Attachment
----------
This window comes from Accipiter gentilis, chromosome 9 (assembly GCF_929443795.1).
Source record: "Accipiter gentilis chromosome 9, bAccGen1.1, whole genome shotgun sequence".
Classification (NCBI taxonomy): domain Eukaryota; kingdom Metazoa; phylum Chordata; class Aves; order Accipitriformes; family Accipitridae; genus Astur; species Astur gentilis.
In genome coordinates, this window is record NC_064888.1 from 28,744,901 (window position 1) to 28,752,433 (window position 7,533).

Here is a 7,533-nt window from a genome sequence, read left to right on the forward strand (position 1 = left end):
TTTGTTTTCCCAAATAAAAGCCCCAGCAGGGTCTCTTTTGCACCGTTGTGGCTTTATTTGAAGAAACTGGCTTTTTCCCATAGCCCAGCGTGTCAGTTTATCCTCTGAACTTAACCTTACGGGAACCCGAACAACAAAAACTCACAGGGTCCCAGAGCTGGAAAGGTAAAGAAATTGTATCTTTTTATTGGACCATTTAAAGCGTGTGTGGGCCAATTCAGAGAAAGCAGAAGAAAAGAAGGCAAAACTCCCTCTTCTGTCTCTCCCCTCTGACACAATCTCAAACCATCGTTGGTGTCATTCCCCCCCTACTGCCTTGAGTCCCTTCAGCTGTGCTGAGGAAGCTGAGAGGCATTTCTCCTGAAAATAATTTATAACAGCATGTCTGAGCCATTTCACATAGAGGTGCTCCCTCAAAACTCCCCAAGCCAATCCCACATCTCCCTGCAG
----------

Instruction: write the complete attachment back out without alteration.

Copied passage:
This window comes from Accipiter gentilis, chromosome 9 (assembly GCF_929443795.1).
Source record: "Accipiter gentilis chromosome 9, bAccGen1.1, whole genome shotgun sequence".
Classification (NCBI taxonomy): domain Eukaryota; kingdom Metazoa; phylum Chordata; class Aves; order Accipitriformes; family Accipitridae; genus Astur; species Astur gentilis.
In genome coordinates, this window is record NC_064888.1 from 28,744,901 (window position 1) to 28,752,433 (window position 7,533).

Here is a 7,533-nt window from a genome sequence, read left to right on the forward strand (position 1 = left end):
TTTGTTTTCCCAAATAAAAGCCCCAGCAGGGTCTCTTTTGCACCGTTGTGGCTTTATTTGAAGAAACTGGCTTTTTCCCATAGCCCAGCGTGTCAGTTTATCCTCTGAACTTAACCTTACGGGAACCCGAACAACAAAAACTCACAGGGTCCCAGAGCTGGAAAGGTAAAGAAATTGTATCTTTTTATTGGACCATTTAAAGCGTGTGTGGGCCAATTCAGAGAAAGCAGAAGAAAAGAAGGCAAAACTCCCTCTTCTGTCTCTCCCCTCTGACACAATCTCAAACCATCGTTGGTGTCATTCCCCCCCTACTGCCTTGAGTCCCTTCAGCTGTGCTGAGGAAGCTGAGAGGCATTTCTCCTGAAAATAATTTATAACAGCATGTCTGAGCCATTTCACATAGAGGTGCTCCCTCAAAACTCCCCAAGCCAATCCCACATCTCCCTGCAG